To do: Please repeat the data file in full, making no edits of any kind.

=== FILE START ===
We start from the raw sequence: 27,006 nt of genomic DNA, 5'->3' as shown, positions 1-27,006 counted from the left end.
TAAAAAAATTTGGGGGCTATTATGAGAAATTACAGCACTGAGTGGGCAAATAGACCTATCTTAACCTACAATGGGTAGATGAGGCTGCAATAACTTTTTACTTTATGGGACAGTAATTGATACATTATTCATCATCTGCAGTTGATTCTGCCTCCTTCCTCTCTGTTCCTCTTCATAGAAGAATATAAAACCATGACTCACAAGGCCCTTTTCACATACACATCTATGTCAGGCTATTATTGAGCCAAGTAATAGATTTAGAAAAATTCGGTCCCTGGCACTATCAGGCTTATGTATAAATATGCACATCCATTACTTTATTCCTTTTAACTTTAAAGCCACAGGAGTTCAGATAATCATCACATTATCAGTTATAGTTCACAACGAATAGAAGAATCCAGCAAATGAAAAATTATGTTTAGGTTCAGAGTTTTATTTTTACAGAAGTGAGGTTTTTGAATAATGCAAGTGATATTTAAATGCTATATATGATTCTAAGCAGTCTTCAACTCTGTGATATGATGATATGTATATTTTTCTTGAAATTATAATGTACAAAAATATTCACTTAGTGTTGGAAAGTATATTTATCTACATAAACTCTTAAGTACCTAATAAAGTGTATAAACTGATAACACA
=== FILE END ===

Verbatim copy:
We start from the raw sequence: 27,006 nt of genomic DNA, 5'->3' as shown, positions 1-27,006 counted from the left end.
TAAAAAAATTTGGGGGCTATTATGAGAAATTACAGCACTGAGTGGGCAAATAGACCTATCTTAACCTACAATGGGTAGATGAGGCTGCAATAACTTTTTACTTTATGGGACAGTAATTGATACATTATTCATCATCTGCAGTTGATTCTGCCTCCTTCCTCTCTGTTCCTCTTCATAGAAGAATATAAAACCATGACTCACAAGGCCCTTTTCACATACACATCTATGTCAGGCTATTATTGAGCCAAGTAATAGATTTAGAAAAATTCGGTCCCTGGCACTATCAGGCTTATGTATAAATATGCACATCCATTACTTTATTCCTTTTAACTTTAAAGCCACAGGAGTTCAGATAATCATCACATTATCAGTTATAGTTCACAACGAATAGAAGAATCCAGCAAATGAAAAATTATGTTTAGGTTCAGAGTTTTATTTTTACAGAAGTGAGGTTTTTGAATAATGCAAGTGATATTTAAATGCTATATATGATTCTAAGCAGTCTTCAACTCTGTGATATGATGATATGTATATTTTTCTTGAAATTATAATGTACAAAAATATTCACTTAGTGTTGGAAAGTATATTTATCTACATAAACTCTTAAGTACCTAATAAAGTGTATAAACTGATAACACA